Before the duel guitars, before “The Boys Are Back in Town,” before all that, Thin Lizzy was bassist Phil Lynott, drummer Brian Downey, and guitarist Eric Bell, a couple of Irish rock and rollers in London. They already had two albums under their belt by 1973, their self titled and Shades of a Blue Orphanage, which were not exactly commercial successes. Finally, with this album, Vagabonds of the Western World, Thin Lizzy got something of a break, relatively speaking. “Whiskey in the Jar” became a hit, based off an old Irish folk song. This would prove to be the final album before Eric Bell called it quits, and the infamous double guitars of Scott Gorham and Brian Robertson were brought in. On Vagabonds though, Eric made quite a closing statement, throwing out some great guitar work that helped make this album an excellent early Thin Lizzy record.
All three musicians were in top form on this album. The aforementioned Eric Bell plays his heart out on each song, with amazing solos on “The Hero and the Madman,” “Whiskey in the Jar,” and my personal favorite guitar-driven song, “The Rocker.” The solo in “The Hero and the Madman” is chilling, just like the song, it fits perfectly. “Whiskey in the Jar” has an amazing hook, I’m not sure if that’s from the original folk song or not, but it is excellent. I may be biased, but I like the Thin Lizzy version better than the cover by Metallica, I just feel Phil Lynott’s voice fits the song a lot better than James Hetfield’s does. And the sound that Eric gets out of his guitar to do the opener and most of his solo for “The Rocker” is excellent. The solo goes on for half the song, something that would be repeated in later Lizzy songs like “Emerald.”
Lynott has a great voice that works best on their traditional, most Irish-ish songs. His voice is smooth and melancholy on songs like the title track and “Little Girl in Bloom.” He can also be the (parodying?) arrogant rocker, and…just something else on “The Hero and the Madman.” The bass line for that song is perfect. It’s distant, brooding, and a little disconcerting. With each of his songs, he’s telling a story. “Mama Nature Said” is Mother Nature lamenting all the pollution. “Little Girl in Bloom” is about a girl about to marry, and she’s got a little secret. His voice melds well with his bass on those songs. It also gives a funky vibe, mixed with Bell’s guitar, on “I’m Gonna Creep Up on Ya.”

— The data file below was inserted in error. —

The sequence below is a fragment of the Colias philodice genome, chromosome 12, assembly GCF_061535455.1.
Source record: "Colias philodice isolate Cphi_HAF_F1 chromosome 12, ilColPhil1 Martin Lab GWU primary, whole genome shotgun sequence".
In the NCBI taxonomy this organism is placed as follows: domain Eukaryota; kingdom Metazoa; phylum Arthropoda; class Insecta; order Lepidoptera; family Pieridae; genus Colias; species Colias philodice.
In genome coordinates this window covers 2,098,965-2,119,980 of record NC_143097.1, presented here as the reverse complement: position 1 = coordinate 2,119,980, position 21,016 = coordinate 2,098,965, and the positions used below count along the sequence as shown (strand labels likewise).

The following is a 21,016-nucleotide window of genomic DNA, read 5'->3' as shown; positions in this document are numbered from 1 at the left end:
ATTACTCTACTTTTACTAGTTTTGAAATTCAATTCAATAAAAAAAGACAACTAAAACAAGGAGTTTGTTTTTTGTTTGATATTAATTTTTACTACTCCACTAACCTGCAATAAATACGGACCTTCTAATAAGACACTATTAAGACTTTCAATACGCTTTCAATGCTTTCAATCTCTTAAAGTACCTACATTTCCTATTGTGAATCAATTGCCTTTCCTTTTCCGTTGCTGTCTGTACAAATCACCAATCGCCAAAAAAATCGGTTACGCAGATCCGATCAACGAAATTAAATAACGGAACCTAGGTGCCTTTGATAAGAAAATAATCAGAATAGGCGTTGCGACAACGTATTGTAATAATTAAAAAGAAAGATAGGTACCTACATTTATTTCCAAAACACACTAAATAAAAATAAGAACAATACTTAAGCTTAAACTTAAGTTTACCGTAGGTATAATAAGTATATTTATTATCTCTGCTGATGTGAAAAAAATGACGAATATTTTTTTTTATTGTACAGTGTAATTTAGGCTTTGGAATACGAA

Brian Downey is an amazing drummer. I love it when he goes for something almost tribal with just the bass drums on songs like “Vagabonds of the Western World.” Yet, his snare keeps “The Hero and the Madman” running. For some reason, when I think of his drumming, I like to call it “outlaw drumming.” I don’t know why, I just like it, it seems to fit.
On this album, there’s an Irish flavor, there’s the blues (“Slow Blues,” another good guitar song), there’s straight-out rock and roll. However, there’s also “Randolph’s Tango.” It’s something else, not in the good way like “The Hero and the Madman,” which is a good different. “Randolph’s Tango” is nothing special, and seems very out of place. The hook reminds me of one of Queen’s campier numbers, which is fine for Queen, but it just does not sit right with Thin Lizzy.
Other than that, the variety on Vagabonds of the Western World keep things interesting, exciting, and imaginative. This album is quickly becoming my favorite Thin Lizzy album. It’s the last one with the great Eric Bell. It’ll be tough to knock off Jailbreak, which has the most awesome album insert jacket ever. Maybe one day, until then, listen to Vagabonds of the Western World, it’s an excellent Irish rock album.